Le Moine

Ah, the wonders of M.G. Lewis. Oh sure, Walpole’s 1764 Castle Of Otranto is considered the first horror novel, but give me Lewis’s The Monk nearly 30 years later. Sinful monks, evil nuns, illicit sex, infanticide, The Inquisition, torture, and The Devil himself.

What’s not to love?

So imagine my excitement when, whilst putting together horror questions for a trivia night I run at Bearded Bird Brewing (every Sunday at 4 he said shamelessly), I looked up The Monk and found Le Moine, Dominik Moll’s film adaptation. Clearly, I had a professional obligation to watch it.

 

It’s important to point out that Moll plays pretty fast and loose with the source material. On one hand, rightly so. To incorporate every one of the novel’s myriad subplots would require a good four hours. At 100 minutes, Le Moine can’t possibly do this.

On the other hand, this means there is some great stuff that doesn’t make it in, not the least of which being an evil spirit called The Bleeding Nun and a cursed Jew whose fate is to dispel demons, not unlike Sam and Dean Winchester or Buffy The Vampire Slayer.

Instead, Moll focuses on the most substantial: Ambrosio (Vincent Cassell) and Valerio/Matilda (Déborah François), Ambrosio and Antonia )Joséphine Japy) , and, to lesser extent, Antonia and Lorenzo (Frédéric Noaille).

As an infant, Ambrosio was left on the doorstep of a monastery and brought up to be a monk. As the film opens, he is intensely devout but, having lived an entirely monastic existence, a bit out of touch with emotion and the realities of the outside world.

This changes with the arrival of Valerio, a young, masked novice who has arrived specifically to learn at the feet of Ambrosio. One night, Valerio intercepts Ambrosio’s walk in his rose garden and reveals himself as Matilda.

This forces Ambrosio to expel her from the monastery. She pleads for a rose to take away, and as he retrieves one, Ambrosio is bitten by a centipede. Matilda heals him that night, seducing him in the process, and we’re off to the races.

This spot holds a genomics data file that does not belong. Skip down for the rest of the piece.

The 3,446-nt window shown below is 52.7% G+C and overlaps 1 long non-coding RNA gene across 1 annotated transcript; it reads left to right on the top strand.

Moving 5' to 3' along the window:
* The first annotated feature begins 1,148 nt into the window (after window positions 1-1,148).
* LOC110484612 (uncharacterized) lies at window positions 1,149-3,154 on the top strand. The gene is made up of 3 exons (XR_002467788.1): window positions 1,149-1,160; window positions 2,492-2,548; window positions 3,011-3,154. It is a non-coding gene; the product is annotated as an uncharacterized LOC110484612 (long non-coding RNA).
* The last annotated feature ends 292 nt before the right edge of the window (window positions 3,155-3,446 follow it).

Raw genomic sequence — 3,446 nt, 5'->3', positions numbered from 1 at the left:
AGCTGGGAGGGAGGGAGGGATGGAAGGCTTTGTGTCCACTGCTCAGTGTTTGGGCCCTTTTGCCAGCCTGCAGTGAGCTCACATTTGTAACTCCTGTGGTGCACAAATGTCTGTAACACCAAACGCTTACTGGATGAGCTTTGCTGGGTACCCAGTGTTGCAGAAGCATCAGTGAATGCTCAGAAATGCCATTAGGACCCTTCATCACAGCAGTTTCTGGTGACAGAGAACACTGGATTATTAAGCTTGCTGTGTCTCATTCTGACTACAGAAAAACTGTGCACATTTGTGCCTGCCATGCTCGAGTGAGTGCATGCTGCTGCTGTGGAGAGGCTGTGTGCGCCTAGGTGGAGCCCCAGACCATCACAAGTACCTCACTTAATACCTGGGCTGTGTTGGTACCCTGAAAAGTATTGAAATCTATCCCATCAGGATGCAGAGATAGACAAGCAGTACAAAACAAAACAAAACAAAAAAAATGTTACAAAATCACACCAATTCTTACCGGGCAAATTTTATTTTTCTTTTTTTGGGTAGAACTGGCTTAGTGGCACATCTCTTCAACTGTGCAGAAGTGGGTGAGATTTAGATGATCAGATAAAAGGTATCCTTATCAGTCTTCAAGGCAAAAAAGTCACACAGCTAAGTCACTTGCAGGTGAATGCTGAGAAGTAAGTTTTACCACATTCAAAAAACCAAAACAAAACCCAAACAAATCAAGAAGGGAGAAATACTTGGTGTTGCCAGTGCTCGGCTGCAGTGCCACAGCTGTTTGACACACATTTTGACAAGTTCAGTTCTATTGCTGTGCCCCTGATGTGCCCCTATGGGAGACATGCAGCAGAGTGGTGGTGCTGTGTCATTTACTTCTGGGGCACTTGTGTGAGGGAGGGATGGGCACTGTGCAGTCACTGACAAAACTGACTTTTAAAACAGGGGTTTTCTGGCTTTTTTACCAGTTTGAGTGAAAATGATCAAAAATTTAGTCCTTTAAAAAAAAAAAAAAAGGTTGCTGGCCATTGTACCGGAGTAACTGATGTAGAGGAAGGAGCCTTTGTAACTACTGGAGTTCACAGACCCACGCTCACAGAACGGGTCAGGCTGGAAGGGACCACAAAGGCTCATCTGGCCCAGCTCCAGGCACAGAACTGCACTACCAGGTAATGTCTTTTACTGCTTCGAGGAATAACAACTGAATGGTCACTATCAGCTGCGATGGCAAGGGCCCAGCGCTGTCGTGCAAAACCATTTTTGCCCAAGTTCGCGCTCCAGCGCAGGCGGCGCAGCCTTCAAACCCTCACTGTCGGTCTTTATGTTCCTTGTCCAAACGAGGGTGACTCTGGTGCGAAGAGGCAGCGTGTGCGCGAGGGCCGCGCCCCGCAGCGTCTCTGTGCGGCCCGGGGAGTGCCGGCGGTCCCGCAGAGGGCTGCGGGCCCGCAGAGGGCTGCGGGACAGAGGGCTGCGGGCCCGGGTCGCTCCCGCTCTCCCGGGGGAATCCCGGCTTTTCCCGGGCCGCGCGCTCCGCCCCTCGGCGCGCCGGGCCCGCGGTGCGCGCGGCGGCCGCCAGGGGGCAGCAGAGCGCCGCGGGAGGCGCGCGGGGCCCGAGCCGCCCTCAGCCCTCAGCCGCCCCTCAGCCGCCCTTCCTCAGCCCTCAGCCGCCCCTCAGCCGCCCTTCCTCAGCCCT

Sadly, much of the film doesn’t hold up to what could have become quite a tour de force. The seductions are fairly predictable, as are their results, and much of the bombastic nature of the source material is substantially muted. I’m not saying Moll should have reached for the bombastic level of Ken Russell’s The Devils, and the film does come literally full circle in an extremely satisfying and clever manner.

That said, it’s interesting that the supernatural elements are also muted and not played to the level used by most movies in the demonic evil genre. There are no contortions, no convulsions, no heads spinning around, nothing like that.

Instead, the supernatural is simple, almost folkloric, and helps infuse an already atmospheric story with an even creepier, more sinister undercurrent. If there’s one unfortunate result, it’s that Moll cuts the novel’s over-the-top Gothic ending in which Lucifer sinks his talons into Ambrosio’s scalp, hoists him into to the sky, then dashes him on the jagged rocks below where it takes him six days to die.

Like I said, ah, the wonders of M.G. Lewis.

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